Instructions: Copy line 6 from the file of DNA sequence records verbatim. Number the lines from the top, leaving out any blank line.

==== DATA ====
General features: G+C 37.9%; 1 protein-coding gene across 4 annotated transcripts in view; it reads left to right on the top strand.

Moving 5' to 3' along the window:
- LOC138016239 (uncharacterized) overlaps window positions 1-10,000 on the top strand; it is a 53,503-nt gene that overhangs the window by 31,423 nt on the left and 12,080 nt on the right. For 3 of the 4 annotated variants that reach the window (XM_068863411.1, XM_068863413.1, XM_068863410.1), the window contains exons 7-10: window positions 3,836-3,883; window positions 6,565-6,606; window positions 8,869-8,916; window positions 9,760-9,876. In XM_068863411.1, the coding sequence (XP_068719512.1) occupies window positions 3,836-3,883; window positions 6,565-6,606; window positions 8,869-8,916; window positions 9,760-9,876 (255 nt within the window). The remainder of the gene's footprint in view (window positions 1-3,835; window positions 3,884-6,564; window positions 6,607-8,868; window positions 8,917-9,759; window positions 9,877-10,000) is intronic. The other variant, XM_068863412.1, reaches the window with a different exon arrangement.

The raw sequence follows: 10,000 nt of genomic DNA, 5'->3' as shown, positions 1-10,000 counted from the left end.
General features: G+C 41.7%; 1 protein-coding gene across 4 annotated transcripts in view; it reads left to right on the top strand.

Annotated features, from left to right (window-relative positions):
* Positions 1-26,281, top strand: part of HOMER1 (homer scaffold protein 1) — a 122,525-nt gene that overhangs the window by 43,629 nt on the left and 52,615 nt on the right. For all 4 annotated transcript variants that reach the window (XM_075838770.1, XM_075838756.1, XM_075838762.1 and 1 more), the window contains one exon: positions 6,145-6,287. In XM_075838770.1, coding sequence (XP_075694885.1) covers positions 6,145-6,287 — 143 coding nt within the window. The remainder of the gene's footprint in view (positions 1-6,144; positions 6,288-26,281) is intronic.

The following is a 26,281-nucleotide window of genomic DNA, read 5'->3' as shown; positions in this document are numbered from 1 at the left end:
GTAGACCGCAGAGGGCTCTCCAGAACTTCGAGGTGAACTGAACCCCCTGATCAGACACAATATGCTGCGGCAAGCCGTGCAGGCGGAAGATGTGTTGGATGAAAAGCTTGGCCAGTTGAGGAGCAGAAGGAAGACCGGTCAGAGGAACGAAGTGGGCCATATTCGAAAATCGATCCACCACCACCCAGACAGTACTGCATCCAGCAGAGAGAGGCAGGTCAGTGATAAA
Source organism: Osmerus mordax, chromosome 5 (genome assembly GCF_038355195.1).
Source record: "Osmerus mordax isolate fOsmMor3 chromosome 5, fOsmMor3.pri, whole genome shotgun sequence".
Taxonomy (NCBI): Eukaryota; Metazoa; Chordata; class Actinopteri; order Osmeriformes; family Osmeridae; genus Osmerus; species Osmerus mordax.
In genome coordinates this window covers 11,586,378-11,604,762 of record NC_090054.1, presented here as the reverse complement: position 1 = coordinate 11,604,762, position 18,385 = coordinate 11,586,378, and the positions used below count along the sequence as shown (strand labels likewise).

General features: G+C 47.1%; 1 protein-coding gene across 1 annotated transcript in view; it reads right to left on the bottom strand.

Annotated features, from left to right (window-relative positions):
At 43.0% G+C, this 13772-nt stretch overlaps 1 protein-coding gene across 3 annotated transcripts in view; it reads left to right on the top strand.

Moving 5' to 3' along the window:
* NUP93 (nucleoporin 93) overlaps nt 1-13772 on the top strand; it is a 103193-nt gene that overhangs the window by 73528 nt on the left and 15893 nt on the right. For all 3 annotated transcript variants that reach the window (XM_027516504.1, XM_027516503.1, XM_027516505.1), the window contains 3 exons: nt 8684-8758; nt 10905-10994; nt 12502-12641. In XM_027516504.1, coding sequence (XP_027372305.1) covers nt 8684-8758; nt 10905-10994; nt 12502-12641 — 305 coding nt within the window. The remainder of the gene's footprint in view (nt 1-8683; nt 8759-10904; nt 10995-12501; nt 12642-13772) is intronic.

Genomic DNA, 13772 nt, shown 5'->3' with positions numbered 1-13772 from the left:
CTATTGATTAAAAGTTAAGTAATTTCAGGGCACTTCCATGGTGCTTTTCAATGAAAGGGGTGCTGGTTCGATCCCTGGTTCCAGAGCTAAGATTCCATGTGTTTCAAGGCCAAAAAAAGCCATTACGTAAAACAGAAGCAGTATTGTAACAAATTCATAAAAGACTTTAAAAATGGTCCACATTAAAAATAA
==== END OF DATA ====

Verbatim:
Annotated features, from left to right (window-relative positions):